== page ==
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Watching [sad / sadness] or traumatic movies can sometimes be [just / adjust] what the doctor ordered. A new study [revels / reveals] that watching distressing movies may [boost / boast] our tolerance to pain. Researchers at Oxford University say that movies [what / that] get your emotions going can increase the amount of endorphins released [by / at] the brain. These are our body's natural painkillers - chemicals that make us [feeling / feel] better after physical or psychological pain. Dr Robin Dunbar, a co-author of the study, [explained / explaining] that: "Maybe the emotional distress you get from tragedy [triggers / levers] the endorphin system." He added: "The same areas in the brain that [dealt / deal] with physical pain also handle psychological pain."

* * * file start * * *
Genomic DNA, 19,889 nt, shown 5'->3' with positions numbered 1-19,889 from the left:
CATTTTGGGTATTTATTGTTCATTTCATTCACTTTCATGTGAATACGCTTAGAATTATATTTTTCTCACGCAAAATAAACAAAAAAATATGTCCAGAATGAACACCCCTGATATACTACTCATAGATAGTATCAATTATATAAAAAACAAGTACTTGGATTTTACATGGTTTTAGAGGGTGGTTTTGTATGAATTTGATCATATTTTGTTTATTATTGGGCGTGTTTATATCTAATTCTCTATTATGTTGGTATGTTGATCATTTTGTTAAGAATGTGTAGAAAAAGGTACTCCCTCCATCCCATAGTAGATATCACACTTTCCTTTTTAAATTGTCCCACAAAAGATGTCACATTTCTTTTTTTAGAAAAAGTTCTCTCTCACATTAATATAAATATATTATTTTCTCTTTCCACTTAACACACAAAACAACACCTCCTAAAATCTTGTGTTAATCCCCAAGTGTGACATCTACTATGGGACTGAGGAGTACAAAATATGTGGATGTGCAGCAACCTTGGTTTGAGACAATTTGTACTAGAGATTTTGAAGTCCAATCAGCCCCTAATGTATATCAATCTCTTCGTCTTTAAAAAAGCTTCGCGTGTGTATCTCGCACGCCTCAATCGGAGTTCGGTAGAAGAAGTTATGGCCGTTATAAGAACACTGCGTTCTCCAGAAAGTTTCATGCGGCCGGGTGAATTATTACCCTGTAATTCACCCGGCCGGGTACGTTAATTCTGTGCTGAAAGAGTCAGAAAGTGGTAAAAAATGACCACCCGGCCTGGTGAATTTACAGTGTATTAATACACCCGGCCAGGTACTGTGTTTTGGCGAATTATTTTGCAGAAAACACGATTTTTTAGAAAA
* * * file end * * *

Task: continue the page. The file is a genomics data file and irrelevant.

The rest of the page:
Dr Dunbar and his colleagues conducted a [serious / series] of tests to determine the effect that tragic stories have [in / on] us. They invited 169 people to take part [in / on] the experiment. One group watched a traumatic drama about a disabled man [bottling / battling] homelessness, drug addiction and alcoholism. Another group watched a documentary [on / in] the geology and archaeology [for / of] Britain. The results showed that [on / in] average, the pain tolerance of [them / those] who watched the traumatic drama increased by 13.1 per cent. This compared to an average [decrease / decreased] in pain threshold of 4.6 per cent for those who watched the documentary. Dr Dunbar suggested one reason we like watching sad movies is the natural [height / high] from the endorphins.

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